+356 2143 3000


+356 2143 3000
+356 2143 3000

Penalty Clauses: The Rise and Fall of Freedom of Contract

by Dr Carlos Bugeja – Senior Associate

At the foundation of Maltese contract law is a dear principle to western legal systems: Freedom of Contract. At its basis, Maltese contract law seems to embrace this principle, mostly through article 992 (1) of the Civil Code, which states: “Contracts legally entered into shall have the force of law for the contracting parties”.

Article 1122 (1) of the Civil Code perhaps contains one of the most overt tributes to freedom of contract in Maltese law. The general rule is that when the performance of an obligation in contract is guaranteed with a penalty clause, “[i]t shall not be lawful for the court to abate or mitigate the penalty…”

This was clearly explained in the judgment of Baggitt Enterprises Limited vs Jeffrey Chetcuti u Glenn Chetcuti (Civil Court, First Hall, 15 April 2002 (1423/2001/1JRM)). In this judgment, while the Court showed its concern that this provision may carry some problematic implications, it recognised that “l-ebda qorti m’għandha tindaħal fi ftehim bħal dan jekk ma jkunx milqut b’xi difett li ġġibu ma jiswiex”.

It is for this reason that the judgment of Mark Calleja Urry u martu Madelene Calleja Urry vs Joseph Portelli u martu Vanessa Portelli (Civil Court, First Hall, 31 July 2008 (129/2006AE)) was a game-changer.

In the first instance, the Court quoted article 1384 of the Italian Civil Code, stating: “La penale puo’ essere diminuita equamente dal giudice, se l’obbligazione principale e’ stata eseguita in parte ovvero se l’ammontare della penale è manifestamente eccessivo, avuto sempre riguardo all’interesse che il creditore aveva all’adempimento”. It then quoted articles 1152 of the French Civil Code, providing that where an agreement provides that he who fails to perform it will pay a certain sum as damages, the other party may not be awarded a greater or lesser sum; nevertheless, the judge may, “even of his own motion“, mitigate or increase the agreed penalty, where it is obviously excessive or ridiculously low.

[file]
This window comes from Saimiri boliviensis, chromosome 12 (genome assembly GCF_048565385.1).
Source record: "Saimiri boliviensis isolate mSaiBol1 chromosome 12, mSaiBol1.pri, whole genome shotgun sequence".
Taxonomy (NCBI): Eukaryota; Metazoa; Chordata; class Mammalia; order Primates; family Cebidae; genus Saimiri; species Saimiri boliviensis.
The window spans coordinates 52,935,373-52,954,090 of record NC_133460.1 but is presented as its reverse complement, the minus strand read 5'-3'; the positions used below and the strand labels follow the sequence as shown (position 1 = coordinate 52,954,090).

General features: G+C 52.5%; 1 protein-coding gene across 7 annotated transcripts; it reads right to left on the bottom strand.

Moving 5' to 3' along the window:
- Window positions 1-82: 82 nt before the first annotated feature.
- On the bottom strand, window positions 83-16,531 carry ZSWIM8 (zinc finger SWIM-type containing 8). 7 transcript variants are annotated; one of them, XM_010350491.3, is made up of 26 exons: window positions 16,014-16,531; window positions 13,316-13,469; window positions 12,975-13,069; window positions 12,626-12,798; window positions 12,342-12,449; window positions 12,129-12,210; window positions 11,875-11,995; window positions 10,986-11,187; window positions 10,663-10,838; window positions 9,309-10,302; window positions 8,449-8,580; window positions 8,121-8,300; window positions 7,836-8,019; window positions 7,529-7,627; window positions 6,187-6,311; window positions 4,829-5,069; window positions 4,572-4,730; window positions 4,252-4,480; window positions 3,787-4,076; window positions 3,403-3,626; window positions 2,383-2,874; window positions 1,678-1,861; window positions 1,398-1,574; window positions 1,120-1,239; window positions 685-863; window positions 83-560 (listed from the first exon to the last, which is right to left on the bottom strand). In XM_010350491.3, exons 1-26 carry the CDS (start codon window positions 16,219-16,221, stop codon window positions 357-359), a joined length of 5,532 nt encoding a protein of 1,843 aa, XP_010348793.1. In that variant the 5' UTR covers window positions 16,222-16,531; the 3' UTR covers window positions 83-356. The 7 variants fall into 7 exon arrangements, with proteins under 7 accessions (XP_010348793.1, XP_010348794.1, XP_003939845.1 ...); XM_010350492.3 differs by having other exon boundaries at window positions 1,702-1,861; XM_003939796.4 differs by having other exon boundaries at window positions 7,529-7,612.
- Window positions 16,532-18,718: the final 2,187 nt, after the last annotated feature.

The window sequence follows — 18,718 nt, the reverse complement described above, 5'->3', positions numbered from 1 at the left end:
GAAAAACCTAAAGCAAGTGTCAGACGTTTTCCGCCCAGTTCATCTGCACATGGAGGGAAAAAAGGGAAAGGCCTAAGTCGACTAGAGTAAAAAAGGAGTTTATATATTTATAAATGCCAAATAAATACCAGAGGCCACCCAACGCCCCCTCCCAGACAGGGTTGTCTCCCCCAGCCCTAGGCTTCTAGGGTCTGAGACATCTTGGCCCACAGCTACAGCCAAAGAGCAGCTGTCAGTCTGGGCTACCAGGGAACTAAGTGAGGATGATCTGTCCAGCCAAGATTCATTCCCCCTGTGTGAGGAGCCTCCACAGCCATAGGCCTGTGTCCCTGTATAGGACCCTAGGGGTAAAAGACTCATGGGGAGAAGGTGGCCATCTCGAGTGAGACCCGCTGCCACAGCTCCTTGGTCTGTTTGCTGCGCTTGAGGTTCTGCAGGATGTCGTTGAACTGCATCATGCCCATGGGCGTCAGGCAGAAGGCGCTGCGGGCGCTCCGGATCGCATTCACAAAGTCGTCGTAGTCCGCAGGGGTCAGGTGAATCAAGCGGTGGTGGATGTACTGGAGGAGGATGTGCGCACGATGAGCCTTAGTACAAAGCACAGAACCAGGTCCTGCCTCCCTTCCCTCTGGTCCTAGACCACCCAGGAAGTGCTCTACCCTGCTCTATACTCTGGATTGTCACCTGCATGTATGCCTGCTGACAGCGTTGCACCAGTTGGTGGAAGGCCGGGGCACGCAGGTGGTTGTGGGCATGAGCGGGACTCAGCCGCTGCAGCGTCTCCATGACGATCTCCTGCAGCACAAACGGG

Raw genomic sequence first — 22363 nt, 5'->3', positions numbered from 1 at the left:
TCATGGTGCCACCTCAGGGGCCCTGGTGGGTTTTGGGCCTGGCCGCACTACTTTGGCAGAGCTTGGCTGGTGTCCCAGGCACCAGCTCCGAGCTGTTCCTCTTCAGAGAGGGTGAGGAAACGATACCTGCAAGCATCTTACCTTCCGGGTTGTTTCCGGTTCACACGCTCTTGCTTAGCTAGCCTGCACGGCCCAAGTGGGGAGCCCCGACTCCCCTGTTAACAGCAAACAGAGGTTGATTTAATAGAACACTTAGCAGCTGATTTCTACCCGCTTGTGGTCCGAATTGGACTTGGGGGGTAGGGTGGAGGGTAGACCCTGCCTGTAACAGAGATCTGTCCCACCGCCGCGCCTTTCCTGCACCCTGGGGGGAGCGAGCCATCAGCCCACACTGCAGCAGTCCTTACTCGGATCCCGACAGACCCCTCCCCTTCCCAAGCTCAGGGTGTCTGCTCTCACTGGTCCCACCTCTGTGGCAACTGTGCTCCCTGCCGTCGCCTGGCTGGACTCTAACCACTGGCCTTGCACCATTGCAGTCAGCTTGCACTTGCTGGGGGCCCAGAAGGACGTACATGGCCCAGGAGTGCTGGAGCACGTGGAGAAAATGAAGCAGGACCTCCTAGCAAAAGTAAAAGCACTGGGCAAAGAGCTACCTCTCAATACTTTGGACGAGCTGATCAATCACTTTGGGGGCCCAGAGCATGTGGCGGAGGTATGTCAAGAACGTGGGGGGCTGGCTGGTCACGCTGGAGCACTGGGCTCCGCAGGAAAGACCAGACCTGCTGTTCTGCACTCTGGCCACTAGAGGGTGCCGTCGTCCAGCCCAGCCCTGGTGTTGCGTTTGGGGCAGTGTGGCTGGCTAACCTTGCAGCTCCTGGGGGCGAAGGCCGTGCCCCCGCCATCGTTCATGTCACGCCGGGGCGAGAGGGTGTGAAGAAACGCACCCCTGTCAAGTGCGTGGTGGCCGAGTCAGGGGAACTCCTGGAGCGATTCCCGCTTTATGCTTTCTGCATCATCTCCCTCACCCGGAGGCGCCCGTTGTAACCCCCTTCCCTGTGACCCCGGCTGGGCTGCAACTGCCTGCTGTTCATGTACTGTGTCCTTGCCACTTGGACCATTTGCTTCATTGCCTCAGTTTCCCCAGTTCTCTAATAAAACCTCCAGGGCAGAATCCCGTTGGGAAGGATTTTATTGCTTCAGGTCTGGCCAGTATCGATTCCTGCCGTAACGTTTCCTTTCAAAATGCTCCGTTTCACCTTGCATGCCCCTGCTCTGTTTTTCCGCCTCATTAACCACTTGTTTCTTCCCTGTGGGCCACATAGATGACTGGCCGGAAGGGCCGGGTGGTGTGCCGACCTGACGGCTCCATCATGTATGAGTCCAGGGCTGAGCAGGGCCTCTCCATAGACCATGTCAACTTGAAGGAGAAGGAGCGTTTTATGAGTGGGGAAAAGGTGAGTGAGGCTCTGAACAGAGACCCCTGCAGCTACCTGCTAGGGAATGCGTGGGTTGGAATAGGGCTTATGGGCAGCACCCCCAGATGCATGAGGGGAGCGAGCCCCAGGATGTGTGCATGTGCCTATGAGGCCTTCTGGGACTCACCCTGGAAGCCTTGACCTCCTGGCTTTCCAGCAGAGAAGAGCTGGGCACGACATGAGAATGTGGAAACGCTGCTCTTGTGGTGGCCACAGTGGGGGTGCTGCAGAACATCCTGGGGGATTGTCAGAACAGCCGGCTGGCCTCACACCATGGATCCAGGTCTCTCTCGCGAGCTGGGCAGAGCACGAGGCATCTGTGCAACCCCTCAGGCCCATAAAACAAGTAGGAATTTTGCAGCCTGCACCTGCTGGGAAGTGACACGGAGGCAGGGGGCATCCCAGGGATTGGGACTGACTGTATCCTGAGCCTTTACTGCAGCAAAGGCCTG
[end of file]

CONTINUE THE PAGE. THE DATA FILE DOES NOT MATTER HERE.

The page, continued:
Whilst the Court acknowledged that unlike Italian and French law, the Maltese Civil Code did not give courts the power to abate excessive penalties, it considered that it could do so nonetheless:

Jidher għalhekk li l-ideja hi li penali eċċessivi jistgħu jiġu riveduti u mibdula. Fil-fehma tal-Qorti din is-sistema hi dik li l-iktar taghmel sens in kwantu tiżgura li irrispettivament ta’ dak li jkunu ftehemu lpartijiet, ma tinħoloqx il-possibiltà li jkun hemm konsegwenzi assurdi. Fil-liġi Maltija ma nsibu l-ebda provvediment li jgħid li l-Qorti għandha l-jedd li tnaqqas il-penali fejn din tirriżulta li hi eċċessiva. Il-principju ġenerali hu li l-kuntratt jirrifletti l-ftehim tal-partijiet u lkuntratt għandu jkun eżegwibbli.

The Court then quoted the judgment of Michael Pace vs Richard Micallef f’ismu proprju u għan-nom u in rappreżentanza tas-Soċjeta’ Polymer Conversions (Med) Limited (Court of Appeal, 7 February 2006 (726/1990/2)), in which what was deemed as an excessive penalty was reduced in mitigation of what the Court had considered as a “sproporzjon astronomiku bejn il-quantum tal-inadempjenza tal-kovenut (…) u l-quantum tal-penali likwidata (…) biex tagħmel tajjeb għall-istess inadempjenza’.

The Court proposed an interesting argument to sustain this position. It argued that in terms of article 993 of the Civil Code, “contracts must be carried out in good faith, and shall be binding not only in regard to the matter therein expressed, but also in regard to any consequence which, by equity, custom, or law, is incidental to the obligation, according to its nature”. Quoting previous judgments, the Court said that within the concept of good faith there exists a certain element of equity plus a sense of morality and practice that may be violated not only when confronted with an act specifically intended to do harm, but also with disproportionate behaviour deemed unacceptable by established norms and juridical logic; this in homage to the principle of in omnibus quidem, maxime tamen in jure, aequitas spectanda sit.